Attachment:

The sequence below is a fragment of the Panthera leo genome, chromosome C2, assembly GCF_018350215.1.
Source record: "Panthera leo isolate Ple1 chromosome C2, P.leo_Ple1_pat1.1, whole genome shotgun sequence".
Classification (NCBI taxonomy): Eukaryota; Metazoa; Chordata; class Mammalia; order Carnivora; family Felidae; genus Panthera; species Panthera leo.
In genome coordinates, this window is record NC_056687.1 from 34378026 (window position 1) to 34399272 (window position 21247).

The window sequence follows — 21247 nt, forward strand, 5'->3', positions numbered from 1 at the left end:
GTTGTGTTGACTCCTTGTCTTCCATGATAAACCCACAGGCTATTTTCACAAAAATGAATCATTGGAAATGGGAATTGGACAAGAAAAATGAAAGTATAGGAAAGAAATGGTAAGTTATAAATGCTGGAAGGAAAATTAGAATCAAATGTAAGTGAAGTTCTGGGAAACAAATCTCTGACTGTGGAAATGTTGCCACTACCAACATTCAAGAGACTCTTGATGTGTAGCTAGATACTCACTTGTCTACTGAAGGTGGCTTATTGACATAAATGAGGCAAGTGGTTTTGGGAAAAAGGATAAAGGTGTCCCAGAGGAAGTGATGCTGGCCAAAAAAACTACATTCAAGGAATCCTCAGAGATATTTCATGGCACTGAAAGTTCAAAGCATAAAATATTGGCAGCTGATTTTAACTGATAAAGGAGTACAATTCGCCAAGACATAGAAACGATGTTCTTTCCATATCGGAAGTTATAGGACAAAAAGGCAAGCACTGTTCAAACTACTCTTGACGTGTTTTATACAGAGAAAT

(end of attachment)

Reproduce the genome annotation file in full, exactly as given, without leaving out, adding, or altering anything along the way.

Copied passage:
The sequence below is a fragment of the Panthera leo genome, chromosome C2, assembly GCF_018350215.1.
Source record: "Panthera leo isolate Ple1 chromosome C2, P.leo_Ple1_pat1.1, whole genome shotgun sequence".
Classification (NCBI taxonomy): Eukaryota; Metazoa; Chordata; class Mammalia; order Carnivora; family Felidae; genus Panthera; species Panthera leo.
In genome coordinates, this window is record NC_056687.1 from 34378026 (window position 1) to 34399272 (window position 21247).

The window sequence follows — 21247 nt, forward strand, 5'->3', positions numbered from 1 at the left end:
GTTGTGTTGACTCCTTGTCTTCCATGATAAACCCACAGGCTATTTTCACAAAAATGAATCATTGGAAATGGGAATTGGACAAGAAAAATGAAAGTATAGGAAAGAAATGGTAAGTTATAAATGCTGGAAGGAAAATTAGAATCAAATGTAAGTGAAGTTCTGGGAAACAAATCTCTGACTGTGGAAATGTTGCCACTACCAACATTCAAGAGACTCTTGATGTGTAGCTAGATACTCACTTGTCTACTGAAGGTGGCTTATTGACATAAATGAGGCAAGTGGTTTTGGGAAAAAGGATAAAGGTGTCCCAGAGGAAGTGATGCTGGCCAAAAAAACTACATTCAAGGAATCCTCAGAGATATTTCATGGCACTGAAAGTTCAAAGCATAAAATATTGGCAGCTGATTTTAACTGATAAAGGAGTACAATTCGCCAAGACATAGAAACGATGTTCTTTCCATATCGGAAGTTATAGGACAAAAAGGCAAGCACTGTTCAAACTACTCTTGACGTGTTTTATACAGAGAAAT